"Retail gasoline prices are poised to surge to unprecedented levels before the spring is out," said the report by the Energy Information Administration.
It said U.S. gasoline stocks "remain alarmingly low" and as far as the gasoline market is concerned the country "is moving into uncharted territory."
And government analysts forecast that if higher oil production is put off until the fall, there likely will be a repeat of the soaring heating-oil prices that have plagued the Northeast this winter.
"World oil prices should remain high for most of the year as inventories are expected to remain low, even with an assumed increase in OPEC production of 1 million barrels per day," the government analysis said.
The forecast by the Energy Department's statistical agency said gasoline prices, already nudging near $1.50 a gallon on average nationwide, well continue to increase and could easily reach the $1.75 to $1.80 a gallon range during the peak driving summer months -- and spike even higher in some areas.
An oil production increase of 1.7 million barrels worldwide using one hypothetical scenario put into place immediately could drive down oil prices from nearly $32 a barrel to $25.50 a barrel, the agency said. But even that would not impact gasoline prices this summer, it added.
Members of the Organization of Petroleum Exporting Countries are scheduled to meet March 27 to decide whether to increase oil production and ease an acute crude-oil shortage worldwide. Worldwide consumption is 2 million barrels a day greater than supply. A barrel is 42 gallons.
Three major producers -- Saudi Arabia, Venezuela and Mexico -- have already said they will recommend some production increases and another producer, Kuwait, has signaled a willingness to go along.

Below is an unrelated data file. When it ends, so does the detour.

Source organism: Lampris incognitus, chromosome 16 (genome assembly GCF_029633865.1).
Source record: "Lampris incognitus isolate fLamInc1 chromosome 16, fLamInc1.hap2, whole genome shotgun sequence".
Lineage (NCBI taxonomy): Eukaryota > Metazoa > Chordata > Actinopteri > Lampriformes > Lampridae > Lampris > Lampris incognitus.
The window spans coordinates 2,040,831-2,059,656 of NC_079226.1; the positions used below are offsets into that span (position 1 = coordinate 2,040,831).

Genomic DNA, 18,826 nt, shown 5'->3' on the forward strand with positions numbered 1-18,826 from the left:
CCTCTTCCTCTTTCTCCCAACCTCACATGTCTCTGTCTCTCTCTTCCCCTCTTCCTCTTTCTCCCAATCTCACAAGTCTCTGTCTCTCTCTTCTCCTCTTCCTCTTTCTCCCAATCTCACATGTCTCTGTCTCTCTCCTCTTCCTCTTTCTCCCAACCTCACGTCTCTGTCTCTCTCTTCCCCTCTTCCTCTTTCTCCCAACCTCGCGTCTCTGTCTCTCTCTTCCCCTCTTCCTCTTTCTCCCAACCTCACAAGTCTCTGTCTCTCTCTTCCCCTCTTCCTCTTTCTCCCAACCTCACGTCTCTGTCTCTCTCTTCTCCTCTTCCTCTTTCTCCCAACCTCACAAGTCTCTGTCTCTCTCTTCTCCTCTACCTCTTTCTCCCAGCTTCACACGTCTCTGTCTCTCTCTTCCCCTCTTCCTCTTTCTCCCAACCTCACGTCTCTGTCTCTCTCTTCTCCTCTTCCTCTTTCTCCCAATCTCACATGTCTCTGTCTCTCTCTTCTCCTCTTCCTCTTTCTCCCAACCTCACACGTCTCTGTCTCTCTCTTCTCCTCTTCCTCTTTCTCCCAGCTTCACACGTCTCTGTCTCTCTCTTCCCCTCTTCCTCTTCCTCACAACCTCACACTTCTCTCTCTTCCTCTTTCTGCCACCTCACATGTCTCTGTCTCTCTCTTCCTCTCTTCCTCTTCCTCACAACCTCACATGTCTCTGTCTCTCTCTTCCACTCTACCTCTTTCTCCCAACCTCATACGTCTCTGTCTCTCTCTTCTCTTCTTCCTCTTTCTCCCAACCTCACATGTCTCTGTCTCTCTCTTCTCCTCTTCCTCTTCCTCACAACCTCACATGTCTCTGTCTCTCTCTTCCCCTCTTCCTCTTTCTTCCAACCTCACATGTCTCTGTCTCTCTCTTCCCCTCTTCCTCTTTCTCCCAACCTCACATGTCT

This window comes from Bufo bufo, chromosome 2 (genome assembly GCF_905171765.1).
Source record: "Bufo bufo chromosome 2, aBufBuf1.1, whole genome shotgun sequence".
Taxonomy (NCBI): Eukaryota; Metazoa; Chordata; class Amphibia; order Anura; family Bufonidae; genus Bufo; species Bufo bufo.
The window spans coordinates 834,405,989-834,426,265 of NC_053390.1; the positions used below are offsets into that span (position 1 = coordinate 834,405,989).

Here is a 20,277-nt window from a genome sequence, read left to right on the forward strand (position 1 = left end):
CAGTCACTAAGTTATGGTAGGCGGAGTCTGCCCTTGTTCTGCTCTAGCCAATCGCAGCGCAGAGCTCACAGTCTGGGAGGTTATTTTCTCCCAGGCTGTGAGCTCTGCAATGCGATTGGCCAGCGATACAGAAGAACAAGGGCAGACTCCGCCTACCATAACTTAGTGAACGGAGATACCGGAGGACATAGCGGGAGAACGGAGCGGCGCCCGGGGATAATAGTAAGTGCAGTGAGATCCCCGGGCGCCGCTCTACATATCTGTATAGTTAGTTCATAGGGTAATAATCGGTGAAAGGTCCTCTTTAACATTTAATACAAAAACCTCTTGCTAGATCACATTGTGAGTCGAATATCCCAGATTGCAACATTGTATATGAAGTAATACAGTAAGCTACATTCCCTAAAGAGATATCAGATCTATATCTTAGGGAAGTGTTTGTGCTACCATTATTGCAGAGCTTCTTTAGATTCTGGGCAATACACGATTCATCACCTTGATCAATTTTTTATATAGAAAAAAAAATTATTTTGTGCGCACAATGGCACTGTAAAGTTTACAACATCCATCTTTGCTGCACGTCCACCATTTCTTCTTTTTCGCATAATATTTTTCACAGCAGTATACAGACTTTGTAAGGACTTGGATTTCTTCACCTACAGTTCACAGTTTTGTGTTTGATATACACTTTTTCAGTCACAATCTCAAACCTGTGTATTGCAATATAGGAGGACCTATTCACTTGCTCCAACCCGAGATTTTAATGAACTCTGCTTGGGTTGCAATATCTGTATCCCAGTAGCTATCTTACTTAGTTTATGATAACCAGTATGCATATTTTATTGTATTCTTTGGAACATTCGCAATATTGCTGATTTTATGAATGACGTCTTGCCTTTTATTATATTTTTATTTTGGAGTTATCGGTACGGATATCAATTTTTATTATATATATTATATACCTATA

But the analysis released Monday by the Energy Department's statistical agency suggested that even major production increases of 2.5 million barrels a day, if begun immediately, would not head off significantly higher gasoline prices this summer.
The agency concluded that the additional oil would not show up in time to suppress gasoline prices as Americans take to the road for the summer -- historically the busiest driving season of the year.
That assumes an increase in oil production.
The analysis used a number of production scenarios, from OPEC's delaying additional oil production until the fall to a decision to pump an additional 2.5 million barrels a day, beginning in April.
None of the scenarios was shown to have much of an impact in short-term gasoline prices heading into the summer, said the source, who spoke on condition of anonymity. It would take time for the new supplies to work into the system.
Just over a year ag, OPEC oil producers cut production by 4.3 million barrels a day after seeing world oil prices plummet because of a supply glut.
Since then, oil prices have soared from $10.72 a barrel on Dec. 10, 1998, to $31.89 a barrel Monday on the New York Mercantile Exchange.
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